Edited by Rachel Klassen, Anahí Alba de la Fuente, Joanne Markle LaMontagne and Almudena Basanta y Romero-Valdespino
[Revista Española de Lingüística Aplicada/Spanish Journal of Applied Linguistics 29:2] 2016
► pp. 613–639
The role of acculturation, language dominance, and socioeconomic status in cross-linguistic relations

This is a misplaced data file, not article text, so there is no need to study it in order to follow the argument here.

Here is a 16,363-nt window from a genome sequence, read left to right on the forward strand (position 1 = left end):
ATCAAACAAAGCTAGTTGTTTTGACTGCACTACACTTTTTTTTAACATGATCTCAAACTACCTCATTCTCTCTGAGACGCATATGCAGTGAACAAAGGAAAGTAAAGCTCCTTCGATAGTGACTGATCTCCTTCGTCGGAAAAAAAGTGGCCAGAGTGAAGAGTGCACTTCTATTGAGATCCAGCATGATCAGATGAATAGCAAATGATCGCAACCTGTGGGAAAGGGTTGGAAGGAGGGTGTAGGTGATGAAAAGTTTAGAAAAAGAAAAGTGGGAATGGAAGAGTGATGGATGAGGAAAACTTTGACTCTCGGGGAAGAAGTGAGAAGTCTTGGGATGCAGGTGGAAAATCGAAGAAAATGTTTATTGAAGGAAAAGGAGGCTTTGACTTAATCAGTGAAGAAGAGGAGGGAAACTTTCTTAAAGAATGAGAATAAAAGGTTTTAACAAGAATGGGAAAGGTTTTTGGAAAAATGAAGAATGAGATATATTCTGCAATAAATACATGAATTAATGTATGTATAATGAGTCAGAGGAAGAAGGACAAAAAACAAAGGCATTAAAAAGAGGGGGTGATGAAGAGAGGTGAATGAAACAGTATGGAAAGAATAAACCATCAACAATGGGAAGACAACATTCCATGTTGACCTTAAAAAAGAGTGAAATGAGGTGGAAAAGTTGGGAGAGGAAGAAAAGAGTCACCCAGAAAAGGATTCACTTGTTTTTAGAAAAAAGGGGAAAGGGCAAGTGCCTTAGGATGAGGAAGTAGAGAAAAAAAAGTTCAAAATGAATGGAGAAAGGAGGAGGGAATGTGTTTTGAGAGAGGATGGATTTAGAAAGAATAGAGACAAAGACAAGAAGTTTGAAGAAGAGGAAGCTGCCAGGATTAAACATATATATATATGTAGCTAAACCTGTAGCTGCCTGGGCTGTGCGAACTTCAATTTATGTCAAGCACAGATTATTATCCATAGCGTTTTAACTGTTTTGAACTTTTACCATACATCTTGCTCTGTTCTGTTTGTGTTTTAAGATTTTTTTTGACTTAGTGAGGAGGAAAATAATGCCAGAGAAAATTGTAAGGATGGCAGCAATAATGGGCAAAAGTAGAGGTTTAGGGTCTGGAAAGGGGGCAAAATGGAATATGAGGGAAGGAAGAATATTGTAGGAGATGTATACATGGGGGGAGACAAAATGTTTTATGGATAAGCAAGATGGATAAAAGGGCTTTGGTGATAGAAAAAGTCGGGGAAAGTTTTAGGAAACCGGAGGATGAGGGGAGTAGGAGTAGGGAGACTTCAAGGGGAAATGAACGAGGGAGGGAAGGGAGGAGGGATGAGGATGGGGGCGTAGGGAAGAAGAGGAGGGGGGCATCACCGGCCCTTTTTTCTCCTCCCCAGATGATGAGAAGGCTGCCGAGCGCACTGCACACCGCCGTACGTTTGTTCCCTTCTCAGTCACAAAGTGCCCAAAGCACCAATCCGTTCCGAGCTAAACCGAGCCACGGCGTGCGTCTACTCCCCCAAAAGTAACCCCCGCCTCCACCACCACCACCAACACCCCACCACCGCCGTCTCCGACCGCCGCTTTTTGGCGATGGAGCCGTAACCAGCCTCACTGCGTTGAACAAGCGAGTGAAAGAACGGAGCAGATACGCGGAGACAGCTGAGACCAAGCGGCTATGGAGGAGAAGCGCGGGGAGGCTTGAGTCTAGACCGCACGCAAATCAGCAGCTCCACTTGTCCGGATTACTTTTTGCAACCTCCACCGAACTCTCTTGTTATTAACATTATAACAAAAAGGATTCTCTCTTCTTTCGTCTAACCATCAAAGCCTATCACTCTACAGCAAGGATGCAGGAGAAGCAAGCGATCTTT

The role of first language (L1) skills in second language (L2) achievement is often investigated to assist learners in acquiring their L2. There are several factors that may influence potential relations among Spanish and English measures (e.g., age of L2 acquisition, social status, among others). This study investigates relations among L1 and L2 variables for language learners. Specifically, it focuses on relations among oral language (vocabulary), reading (word reading and reading comprehension) variables and sociocultural variables (language dominance, acculturation, socio-economic status) in Spanish-English bilinguals, all of whom were attending school in a large metropolitan, English-speaking region in Canada. Results showed that in both English and Spanish, reading and oral language variables were related. Reading comprehension was related to word reading and vocabulary in the given language. Additionally, reading comprehension in Spanish was related to dominance in that language and to affiliation with the heritage culture.